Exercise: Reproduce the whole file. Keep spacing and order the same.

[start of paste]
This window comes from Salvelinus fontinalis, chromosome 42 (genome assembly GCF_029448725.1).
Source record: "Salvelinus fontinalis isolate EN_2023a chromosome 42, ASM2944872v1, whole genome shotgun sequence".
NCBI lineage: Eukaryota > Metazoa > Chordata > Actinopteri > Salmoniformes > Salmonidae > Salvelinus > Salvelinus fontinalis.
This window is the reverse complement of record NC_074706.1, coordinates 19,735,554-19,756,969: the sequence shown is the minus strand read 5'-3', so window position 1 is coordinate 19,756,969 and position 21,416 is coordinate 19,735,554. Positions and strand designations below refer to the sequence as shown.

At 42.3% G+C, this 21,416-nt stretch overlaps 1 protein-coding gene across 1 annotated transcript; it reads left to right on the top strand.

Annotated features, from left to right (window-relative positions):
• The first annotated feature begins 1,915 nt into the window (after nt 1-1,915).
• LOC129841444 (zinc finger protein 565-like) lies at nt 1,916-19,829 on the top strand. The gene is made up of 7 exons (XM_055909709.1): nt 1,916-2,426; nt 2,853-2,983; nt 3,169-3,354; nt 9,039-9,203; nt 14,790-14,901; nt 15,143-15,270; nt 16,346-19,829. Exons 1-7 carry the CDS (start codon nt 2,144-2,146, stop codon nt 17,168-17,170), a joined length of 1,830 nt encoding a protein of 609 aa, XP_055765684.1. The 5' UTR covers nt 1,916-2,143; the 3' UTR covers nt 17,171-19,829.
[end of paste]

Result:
This window comes from Salvelinus fontinalis, chromosome 42 (genome assembly GCF_029448725.1).
Source record: "Salvelinus fontinalis isolate EN_2023a chromosome 42, ASM2944872v1, whole genome shotgun sequence".
NCBI lineage: Eukaryota > Metazoa > Chordata > Actinopteri > Salmoniformes > Salmonidae > Salvelinus > Salvelinus fontinalis.
This window is the reverse complement of record NC_074706.1, coordinates 19,735,554-19,756,969: the sequence shown is the minus strand read 5'-3', so window position 1 is coordinate 19,756,969 and position 21,416 is coordinate 19,735,554. Positions and strand designations below refer to the sequence as shown.

At 42.3% G+C, this 21,416-nt stretch overlaps 1 protein-coding gene across 1 annotated transcript; it reads left to right on the top strand.

Annotated features, from left to right (window-relative positions):
• The first annotated feature begins 1,915 nt into the window (after nt 1-1,915).
• LOC129841444 (zinc finger protein 565-like) lies at nt 1,916-19,829 on the top strand. The gene is made up of 7 exons (XM_055909709.1): nt 1,916-2,426; nt 2,853-2,983; nt 3,169-3,354; nt 9,039-9,203; nt 14,790-14,901; nt 15,143-15,270; nt 16,346-19,829. Exons 1-7 carry the CDS (start codon nt 2,144-2,146, stop codon nt 17,168-17,170), a joined length of 1,830 nt encoding a protein of 609 aa, XP_055765684.1. The 5' UTR covers nt 1,916-2,143; the 3' UTR covers nt 17,171-19,829.